Financial Leverage = ROE – ROA

Financial Leverage for CSX = 18.98% – 5.96% = 13.02%

Financial Leverage for Norfolk Southern = 18.15% – 6.08% = 12.07%

It also measures the extent to which ROE has been boosted by use of debt in capital structure as higher levels of debt reduce the equity portion of the capital structure.

The higher financial leverage for CSX clearly reveals that the firm has been higher levels of debt to finance asset purchases which in turn has reduced the equity portion and boosted the ROE. Thus despite Norfolk Southern Corporation having a higher ROA, the higher financial leverage of CSX resulted in a higher ROE for CSX. The balance sheet of CSX reveals that a significant portion of the liabilities in the form of casualty, environment and other reserves. Compared to $166 million for casualty and other claims for Norfolk Southern, CSX has a combined $451 million in the form of casualty, environment and other reserves in the liability section of the balance sheet. Furthermore CSX has a higher level of long-term debt compared to Norfolk Southern implying that CSX has been primarily using debt for capital expenditures and hence the firm has a relatively higher financial risk of bankruptcy.

Current Ratio

The current ratio is a measure of short-term liquidity of a firm. It measures the ability of a firm to meet its short-term obligations with its short-term assets. It is defined as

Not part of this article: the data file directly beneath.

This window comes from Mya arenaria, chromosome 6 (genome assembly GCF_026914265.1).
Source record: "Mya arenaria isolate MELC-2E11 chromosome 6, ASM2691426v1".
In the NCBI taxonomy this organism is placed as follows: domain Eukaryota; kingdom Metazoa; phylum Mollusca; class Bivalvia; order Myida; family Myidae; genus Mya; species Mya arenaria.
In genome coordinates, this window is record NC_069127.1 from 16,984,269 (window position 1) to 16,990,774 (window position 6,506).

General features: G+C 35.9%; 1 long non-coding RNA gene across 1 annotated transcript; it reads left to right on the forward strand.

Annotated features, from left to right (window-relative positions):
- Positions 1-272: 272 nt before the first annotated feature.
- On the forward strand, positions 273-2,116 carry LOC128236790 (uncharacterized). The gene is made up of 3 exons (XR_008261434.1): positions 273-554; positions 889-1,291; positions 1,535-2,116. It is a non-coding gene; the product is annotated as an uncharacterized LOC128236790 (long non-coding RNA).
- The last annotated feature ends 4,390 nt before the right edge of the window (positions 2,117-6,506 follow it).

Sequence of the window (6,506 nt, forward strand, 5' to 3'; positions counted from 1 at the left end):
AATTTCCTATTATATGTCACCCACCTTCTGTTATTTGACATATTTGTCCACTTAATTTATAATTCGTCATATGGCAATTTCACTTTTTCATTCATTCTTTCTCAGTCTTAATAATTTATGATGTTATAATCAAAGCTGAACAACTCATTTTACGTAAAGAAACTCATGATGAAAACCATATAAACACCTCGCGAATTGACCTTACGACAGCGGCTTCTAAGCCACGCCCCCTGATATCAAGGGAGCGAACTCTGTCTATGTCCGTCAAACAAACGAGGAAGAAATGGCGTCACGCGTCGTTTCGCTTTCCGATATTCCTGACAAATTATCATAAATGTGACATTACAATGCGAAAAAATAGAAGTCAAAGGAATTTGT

Current Ratio = Current Assets/Current Liabilities

Current Ratio for CSX = 2602/2424 = 1.07

Current Ratio for Norfolk Southern = 3075/2305 = 1.33

The ratio analysis shows that Norfolk Southern Corporation has a stronger short-term liquidity position as indicated by its higher current ratio. The analysis of the balance sheets of CSX and Norfolk Southern Corporation reveals that CSX has a significantly lower amount of cash and cash equivalents primarily due to higher use of cash in capital expenditures. The high use of cash and cash equivalents in capital expenditures, share repurchases and dividends is also evident from the management discussion section of the annual report. Again the high level of current liabilities is due to the labor and fringe benefits payable and the casualty, environment and other reserves of CSX Corporation. Consequently CSX has a weaker short-term liquidity position compared to Norfolk Southern Corporation.

Conclusion

The ratio analysis shows that while CSX has a superior ROE compared to Norfolk, the high ROE of CSX is due to a high financial leverage implying higher bankruptcy risks for the firm. On the other hand Norfolk has a superior ROA, lower financial leverage, higher net profit margin and a higher current ratio implying that the financial performance of Norfolk Southern is superior to the performance of CSX.

 

 

 

 

 

 

Appendix 1: Financial Statements

Norfolk Southern Corporation and Subsidiaries  
Consolidated Balance Sheets  
Figures in $ millions  
2013 2012  
Assets:  
Current Assets  
Cash and Cash equivalents 1443 653  
Short-term investments 118 15  
Accounts receivables -net 1024 1109  
Materials and supplies 223 216  
Deferred income taxes 180 167  
Other current assets 87 82  
Total current assets 3075 2242  
 
Investments 2439 2300  
Properties less accumulated depreciation 26645 25736  
Other assets 324 64  
Total assets 32483 30342  
 
Liabilities and stockholders’ equity  
Current Liabilities: